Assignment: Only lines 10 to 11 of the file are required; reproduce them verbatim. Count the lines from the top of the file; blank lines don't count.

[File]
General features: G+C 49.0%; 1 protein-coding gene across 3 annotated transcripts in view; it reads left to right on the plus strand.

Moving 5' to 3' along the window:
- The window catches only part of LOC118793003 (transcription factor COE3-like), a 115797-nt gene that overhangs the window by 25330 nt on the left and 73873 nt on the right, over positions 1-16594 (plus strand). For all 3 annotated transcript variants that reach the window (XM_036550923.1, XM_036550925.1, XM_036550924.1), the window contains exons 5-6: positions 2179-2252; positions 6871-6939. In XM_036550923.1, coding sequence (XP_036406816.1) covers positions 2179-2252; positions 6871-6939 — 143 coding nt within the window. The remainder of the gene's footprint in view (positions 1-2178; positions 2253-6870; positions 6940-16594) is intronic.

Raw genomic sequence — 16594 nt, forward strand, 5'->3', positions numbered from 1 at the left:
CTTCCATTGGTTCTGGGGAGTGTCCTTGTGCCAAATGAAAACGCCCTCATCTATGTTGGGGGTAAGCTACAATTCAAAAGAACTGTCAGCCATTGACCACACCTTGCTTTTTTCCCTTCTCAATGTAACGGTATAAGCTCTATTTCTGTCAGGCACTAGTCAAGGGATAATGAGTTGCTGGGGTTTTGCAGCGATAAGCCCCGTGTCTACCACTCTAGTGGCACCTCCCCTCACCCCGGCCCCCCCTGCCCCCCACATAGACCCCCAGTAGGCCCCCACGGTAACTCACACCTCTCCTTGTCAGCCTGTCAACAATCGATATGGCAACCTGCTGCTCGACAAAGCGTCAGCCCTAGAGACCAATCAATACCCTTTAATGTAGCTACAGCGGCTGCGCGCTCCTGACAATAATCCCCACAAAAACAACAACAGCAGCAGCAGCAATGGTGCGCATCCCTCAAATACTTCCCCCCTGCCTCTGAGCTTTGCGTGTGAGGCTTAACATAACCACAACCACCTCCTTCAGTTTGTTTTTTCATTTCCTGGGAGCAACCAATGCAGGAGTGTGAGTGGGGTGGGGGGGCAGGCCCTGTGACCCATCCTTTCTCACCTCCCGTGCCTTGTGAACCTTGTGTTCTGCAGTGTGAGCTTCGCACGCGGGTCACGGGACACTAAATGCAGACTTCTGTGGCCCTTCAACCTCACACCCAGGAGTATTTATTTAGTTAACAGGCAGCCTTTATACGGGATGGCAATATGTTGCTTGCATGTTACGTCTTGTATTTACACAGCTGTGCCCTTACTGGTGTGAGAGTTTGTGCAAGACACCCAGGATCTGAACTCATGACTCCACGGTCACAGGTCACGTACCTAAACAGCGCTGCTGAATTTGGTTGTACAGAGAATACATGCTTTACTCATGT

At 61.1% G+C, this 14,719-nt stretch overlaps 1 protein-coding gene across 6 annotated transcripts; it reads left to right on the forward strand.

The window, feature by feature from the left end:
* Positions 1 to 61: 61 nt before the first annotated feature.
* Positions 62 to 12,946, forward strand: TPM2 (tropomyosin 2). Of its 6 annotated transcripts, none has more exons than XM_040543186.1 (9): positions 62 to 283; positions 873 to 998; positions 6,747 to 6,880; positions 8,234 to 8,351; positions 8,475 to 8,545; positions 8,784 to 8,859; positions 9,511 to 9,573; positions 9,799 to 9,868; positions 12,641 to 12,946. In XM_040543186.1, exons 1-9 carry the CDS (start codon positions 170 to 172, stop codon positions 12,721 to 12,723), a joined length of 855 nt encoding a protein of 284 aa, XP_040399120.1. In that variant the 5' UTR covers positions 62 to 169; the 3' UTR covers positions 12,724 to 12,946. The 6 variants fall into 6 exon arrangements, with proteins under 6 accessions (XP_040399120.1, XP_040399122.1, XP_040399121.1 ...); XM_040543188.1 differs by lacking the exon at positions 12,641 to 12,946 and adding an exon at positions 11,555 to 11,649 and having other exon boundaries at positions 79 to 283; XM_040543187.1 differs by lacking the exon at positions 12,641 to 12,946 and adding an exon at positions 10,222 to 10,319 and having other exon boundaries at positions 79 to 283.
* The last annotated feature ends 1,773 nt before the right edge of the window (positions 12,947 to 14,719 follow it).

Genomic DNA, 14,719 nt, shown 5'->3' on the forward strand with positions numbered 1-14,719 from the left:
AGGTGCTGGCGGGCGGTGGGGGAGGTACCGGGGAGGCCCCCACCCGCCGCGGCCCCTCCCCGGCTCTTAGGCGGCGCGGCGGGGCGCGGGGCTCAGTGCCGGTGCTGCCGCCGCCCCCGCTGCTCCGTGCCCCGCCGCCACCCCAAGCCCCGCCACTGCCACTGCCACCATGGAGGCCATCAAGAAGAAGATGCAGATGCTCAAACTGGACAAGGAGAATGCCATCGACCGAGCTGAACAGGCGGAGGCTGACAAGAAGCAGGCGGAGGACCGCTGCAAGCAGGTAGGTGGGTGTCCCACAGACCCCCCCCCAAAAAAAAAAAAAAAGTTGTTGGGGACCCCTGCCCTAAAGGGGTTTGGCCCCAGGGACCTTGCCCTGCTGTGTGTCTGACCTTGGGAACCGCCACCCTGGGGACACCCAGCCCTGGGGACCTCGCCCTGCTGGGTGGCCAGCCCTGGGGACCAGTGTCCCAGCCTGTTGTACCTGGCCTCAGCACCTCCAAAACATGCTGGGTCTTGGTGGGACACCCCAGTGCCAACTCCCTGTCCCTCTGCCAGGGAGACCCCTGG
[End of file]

* The last annotated feature ends 1,773 nt before the right edge of the window (positions 12,947 to 14,719 follow it).

Genomic DNA, 14,719 nt, shown 5'->3' on the forward strand with positions numbered 1-14,719 from the left: